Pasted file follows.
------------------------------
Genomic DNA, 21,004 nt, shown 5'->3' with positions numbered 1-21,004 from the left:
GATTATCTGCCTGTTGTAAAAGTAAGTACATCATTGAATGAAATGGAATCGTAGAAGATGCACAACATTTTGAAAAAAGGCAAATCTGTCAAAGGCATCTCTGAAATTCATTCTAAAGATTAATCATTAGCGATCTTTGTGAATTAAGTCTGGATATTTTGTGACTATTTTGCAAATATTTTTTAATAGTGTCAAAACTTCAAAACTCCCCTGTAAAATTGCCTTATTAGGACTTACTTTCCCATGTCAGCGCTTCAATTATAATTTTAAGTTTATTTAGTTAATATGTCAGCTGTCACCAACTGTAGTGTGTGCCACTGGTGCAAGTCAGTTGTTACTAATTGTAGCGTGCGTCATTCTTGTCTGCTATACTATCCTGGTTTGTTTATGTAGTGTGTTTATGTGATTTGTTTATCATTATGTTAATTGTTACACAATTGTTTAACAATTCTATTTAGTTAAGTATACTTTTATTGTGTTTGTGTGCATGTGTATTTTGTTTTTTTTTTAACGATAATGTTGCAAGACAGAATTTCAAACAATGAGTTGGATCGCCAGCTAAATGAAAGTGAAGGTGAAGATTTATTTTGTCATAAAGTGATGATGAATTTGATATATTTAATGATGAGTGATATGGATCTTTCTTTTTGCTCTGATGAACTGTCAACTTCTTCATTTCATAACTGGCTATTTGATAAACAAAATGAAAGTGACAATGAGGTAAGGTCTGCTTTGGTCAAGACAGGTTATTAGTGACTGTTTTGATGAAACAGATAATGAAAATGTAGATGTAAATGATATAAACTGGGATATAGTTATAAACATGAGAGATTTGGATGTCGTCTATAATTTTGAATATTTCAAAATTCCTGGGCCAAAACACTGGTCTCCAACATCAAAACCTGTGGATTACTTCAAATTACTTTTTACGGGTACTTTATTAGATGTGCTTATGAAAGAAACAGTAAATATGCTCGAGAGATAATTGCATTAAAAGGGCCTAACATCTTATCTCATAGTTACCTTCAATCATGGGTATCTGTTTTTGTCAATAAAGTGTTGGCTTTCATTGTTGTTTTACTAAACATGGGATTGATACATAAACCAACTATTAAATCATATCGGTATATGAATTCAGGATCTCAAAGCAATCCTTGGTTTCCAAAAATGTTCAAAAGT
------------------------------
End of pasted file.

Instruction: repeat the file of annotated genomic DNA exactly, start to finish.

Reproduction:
Genomic DNA, 21,004 nt, shown 5'->3' with positions numbered 1-21,004 from the left:
GATTATCTGCCTGTTGTAAAAGTAAGTACATCATTGAATGAAATGGAATCGTAGAAGATGCACAACATTTTGAAAAAAGGCAAATCTGTCAAAGGCATCTCTGAAATTCATTCTAAAGATTAATCATTAGCGATCTTTGTGAATTAAGTCTGGATATTTTGTGACTATTTTGCAAATATTTTTTAATAGTGTCAAAACTTCAAAACTCCCCTGTAAAATTGCCTTATTAGGACTTACTTTCCCATGTCAGCGCTTCAATTATAATTTTAAGTTTATTTAGTTAATATGTCAGCTGTCACCAACTGTAGTGTGTGCCACTGGTGCAAGTCAGTTGTTACTAATTGTAGCGTGCGTCATTCTTGTCTGCTATACTATCCTGGTTTGTTTATGTAGTGTGTTTATGTGATTTGTTTATCATTATGTTAATTGTTACACAATTGTTTAACAATTCTATTTAGTTAAGTATACTTTTATTGTGTTTGTGTGCATGTGTATTTTGTTTTTTTTTTAACGATAATGTTGCAAGACAGAATTTCAAACAATGAGTTGGATCGCCAGCTAAATGAAAGTGAAGGTGAAGATTTATTTTGTCATAAAGTGATGATGAATTTGATATATTTAATGATGAGTGATATGGATCTTTCTTTTTGCTCTGATGAACTGTCAACTTCTTCATTTCATAACTGGCTATTTGATAAACAAAATGAAAGTGACAATGAGGTAAGGTCTGCTTTGGTCAAGACAGGTTATTAGTGACTGTTTTGATGAAACAGATAATGAAAATGTAGATGTAAATGATATAAACTGGGATATAGTTATAAACATGAGAGATTTGGATGTCGTCTATAATTTTGAATATTTCAAAATTCCTGGGCCAAAACACTGGTCTCCAACATCAAAACCTGTGGATTACTTCAAATTACTTTTTACGGGTACTTTATTAGATGTGCTTATGAAAGAAACAGTAAATATGCTCGAGAGATAATTGCATTAAAAGGGCCTAACATCTTATCTCATAGTTACCTTCAATCATGGGTATCTGTTTTTGTCAATAAAGTGTTGGCTTTCATTGTTGTTTTACTAAACATGGGATTGATACATAAACCAACTATTAAATCATATCGGTATATGAATTCAGGATCTCAAAGCAATCCTTGGTTTCCAAAAATGTTCAAAAGT